Teacher spearheading a campaign among local schools to help flood victims is wowed by March Cavalry School’s total
- Credit: Archant
A March teacher has spearheaded a campaign among schools in the area to raise funds for children hit by flooding in the West Yorkshire market town of Hebden Bridge.
Cavalry School teacher Louise Wilson, who has links with Hebden Bridge, has headed up a non uniform day to raise money for the primary schools affected by the recent flooding.
Schools taking part are Guyhirn, Cavalry, All Saints, Benwick, Thomas Eaton, Townley, Westwood, Lionel Walden and Manea.
Most of the schools held their non uniform day on Friday and at the end of school, Cavalry alone had raised £650.
Mrs Wilson said: “I would just like to personally thank everyone for their support with the non-uniform day today. At the end of school I added the donations from nursery to those received in school and am amazed and overwhelmed to say that Cavalry raised an astonishing £650.
“I had hoped that we would raise about £100. After seeing the devastation at three of the schools in Hebden Bridge, I cannot stress enough how beneficial this money will be. Thank you.”
She does not yet have a final total for all the schools involved in the fundraising, but will find out in the next few days.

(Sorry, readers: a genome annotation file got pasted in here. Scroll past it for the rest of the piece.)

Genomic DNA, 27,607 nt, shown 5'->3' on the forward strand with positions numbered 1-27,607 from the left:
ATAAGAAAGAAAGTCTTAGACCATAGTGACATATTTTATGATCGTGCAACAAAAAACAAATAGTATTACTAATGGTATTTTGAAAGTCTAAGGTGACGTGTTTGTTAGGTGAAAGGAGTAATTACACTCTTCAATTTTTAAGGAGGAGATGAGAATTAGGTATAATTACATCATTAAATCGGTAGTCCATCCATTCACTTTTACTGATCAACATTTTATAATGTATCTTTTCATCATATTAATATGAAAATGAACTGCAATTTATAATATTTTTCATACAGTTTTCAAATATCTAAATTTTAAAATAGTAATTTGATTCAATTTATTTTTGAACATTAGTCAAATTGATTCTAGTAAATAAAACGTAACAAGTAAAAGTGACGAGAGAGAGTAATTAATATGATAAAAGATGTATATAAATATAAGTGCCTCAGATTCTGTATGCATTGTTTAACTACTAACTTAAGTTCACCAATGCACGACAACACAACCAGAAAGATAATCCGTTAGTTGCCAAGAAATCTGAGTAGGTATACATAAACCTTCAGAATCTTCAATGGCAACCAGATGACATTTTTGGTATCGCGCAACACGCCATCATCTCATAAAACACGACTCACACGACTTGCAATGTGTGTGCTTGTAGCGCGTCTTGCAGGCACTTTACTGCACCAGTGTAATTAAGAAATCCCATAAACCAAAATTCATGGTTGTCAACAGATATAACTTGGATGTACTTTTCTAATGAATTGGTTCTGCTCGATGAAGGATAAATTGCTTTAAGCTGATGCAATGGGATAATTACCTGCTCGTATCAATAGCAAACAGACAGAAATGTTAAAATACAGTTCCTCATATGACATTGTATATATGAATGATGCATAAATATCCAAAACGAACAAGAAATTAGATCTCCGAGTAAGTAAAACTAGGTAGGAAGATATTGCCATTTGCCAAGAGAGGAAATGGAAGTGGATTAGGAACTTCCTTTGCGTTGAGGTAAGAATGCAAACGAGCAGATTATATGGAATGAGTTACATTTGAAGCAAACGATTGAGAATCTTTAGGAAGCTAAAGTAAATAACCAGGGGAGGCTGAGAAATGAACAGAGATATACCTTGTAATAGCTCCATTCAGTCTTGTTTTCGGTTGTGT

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Mrs Wilson spent Christmas in her home town of Hebden Bridge along with her children Neve, Morgan and Isla who saw first hand the impact of the floods.
She said in the school’s newsletter that: “One of the most heartbreaking sights for me personally was seeing the entire contents of a primary school emptied to be thrown away. Their lovely resources piled high to be taken to the tip.
“Christmas angels created by the children were soggy and forlorn, a reminder that Christmas was short lived for many children in this area this year.
“The pupils of this school won’t return here for at least six months. At another school staff stood in the deep, thick, stinking mud of their playground, surrounded by the contents of their school and they burned confidential documents ruined by the flood water, along with what were once workbooks containing the hard work of their pupils.”